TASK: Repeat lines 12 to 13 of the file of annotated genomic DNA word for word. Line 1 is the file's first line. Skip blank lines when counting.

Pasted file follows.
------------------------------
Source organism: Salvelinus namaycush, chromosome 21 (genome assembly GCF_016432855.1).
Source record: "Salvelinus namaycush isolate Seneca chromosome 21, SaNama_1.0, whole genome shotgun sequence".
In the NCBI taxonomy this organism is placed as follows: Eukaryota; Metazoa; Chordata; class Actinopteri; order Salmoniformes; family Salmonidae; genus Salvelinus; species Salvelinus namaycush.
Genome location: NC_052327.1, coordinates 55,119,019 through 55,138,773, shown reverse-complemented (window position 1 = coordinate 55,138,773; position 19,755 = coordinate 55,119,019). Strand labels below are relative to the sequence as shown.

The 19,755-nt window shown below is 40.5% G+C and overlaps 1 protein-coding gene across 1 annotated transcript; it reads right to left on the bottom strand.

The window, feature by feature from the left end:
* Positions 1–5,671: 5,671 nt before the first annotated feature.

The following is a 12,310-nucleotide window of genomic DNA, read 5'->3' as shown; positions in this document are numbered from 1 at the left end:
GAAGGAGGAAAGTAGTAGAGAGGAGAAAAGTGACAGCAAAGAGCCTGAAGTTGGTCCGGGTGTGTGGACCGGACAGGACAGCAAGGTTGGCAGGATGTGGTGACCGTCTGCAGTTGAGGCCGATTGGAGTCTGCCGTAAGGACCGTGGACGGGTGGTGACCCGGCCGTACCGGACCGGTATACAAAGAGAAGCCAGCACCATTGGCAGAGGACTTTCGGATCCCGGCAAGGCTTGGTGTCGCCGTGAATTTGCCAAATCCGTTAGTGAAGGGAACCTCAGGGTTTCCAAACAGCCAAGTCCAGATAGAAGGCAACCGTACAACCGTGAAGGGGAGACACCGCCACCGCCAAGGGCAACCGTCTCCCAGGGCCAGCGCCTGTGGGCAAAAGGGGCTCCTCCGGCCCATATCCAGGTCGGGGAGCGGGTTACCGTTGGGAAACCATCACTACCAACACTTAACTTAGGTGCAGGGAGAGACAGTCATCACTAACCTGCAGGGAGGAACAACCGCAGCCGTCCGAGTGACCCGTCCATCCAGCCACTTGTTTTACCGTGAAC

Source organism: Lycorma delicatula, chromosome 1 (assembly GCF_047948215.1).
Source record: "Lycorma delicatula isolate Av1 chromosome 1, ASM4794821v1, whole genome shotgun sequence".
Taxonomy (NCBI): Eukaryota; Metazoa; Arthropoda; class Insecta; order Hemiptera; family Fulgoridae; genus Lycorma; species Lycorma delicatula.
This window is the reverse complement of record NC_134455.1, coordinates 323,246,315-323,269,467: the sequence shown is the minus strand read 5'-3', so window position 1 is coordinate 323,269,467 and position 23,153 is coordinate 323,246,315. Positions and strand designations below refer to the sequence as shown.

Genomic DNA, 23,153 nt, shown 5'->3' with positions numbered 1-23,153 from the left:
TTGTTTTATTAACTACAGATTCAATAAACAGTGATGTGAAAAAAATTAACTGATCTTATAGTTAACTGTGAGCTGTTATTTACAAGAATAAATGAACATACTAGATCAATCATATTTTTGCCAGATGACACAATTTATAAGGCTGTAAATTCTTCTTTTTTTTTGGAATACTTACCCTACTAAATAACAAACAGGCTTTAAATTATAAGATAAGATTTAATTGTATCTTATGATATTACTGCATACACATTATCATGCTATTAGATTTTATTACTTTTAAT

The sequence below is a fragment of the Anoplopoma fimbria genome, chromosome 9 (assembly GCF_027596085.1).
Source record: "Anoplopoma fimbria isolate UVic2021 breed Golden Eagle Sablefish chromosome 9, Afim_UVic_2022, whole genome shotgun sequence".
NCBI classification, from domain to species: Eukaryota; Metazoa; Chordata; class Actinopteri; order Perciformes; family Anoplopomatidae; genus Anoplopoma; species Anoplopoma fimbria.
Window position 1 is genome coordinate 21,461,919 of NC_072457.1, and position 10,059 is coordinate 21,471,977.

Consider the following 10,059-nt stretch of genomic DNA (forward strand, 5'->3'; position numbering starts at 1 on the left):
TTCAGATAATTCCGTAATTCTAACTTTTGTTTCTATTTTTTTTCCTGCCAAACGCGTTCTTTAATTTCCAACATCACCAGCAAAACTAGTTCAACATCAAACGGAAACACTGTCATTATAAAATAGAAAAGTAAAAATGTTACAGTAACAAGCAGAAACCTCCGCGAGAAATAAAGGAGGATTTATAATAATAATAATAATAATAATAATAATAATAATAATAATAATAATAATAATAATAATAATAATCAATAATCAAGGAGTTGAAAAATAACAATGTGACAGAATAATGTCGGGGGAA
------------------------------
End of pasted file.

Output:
Taxonomy (NCBI): Eukaryota; Metazoa; Arthropoda; class Insecta; order Hemiptera; family Fulgoridae; genus Lycorma; species Lycorma delicatula.
This window is the reverse complement of record NC_134455.1, coordinates 323,246,315-323,269,467: the sequence shown is the minus strand read 5'-3', so window position 1 is coordinate 323,269,467 and position 23,153 is coordinate 323,246,315. Positions and strand designations below refer to the sequence as shown.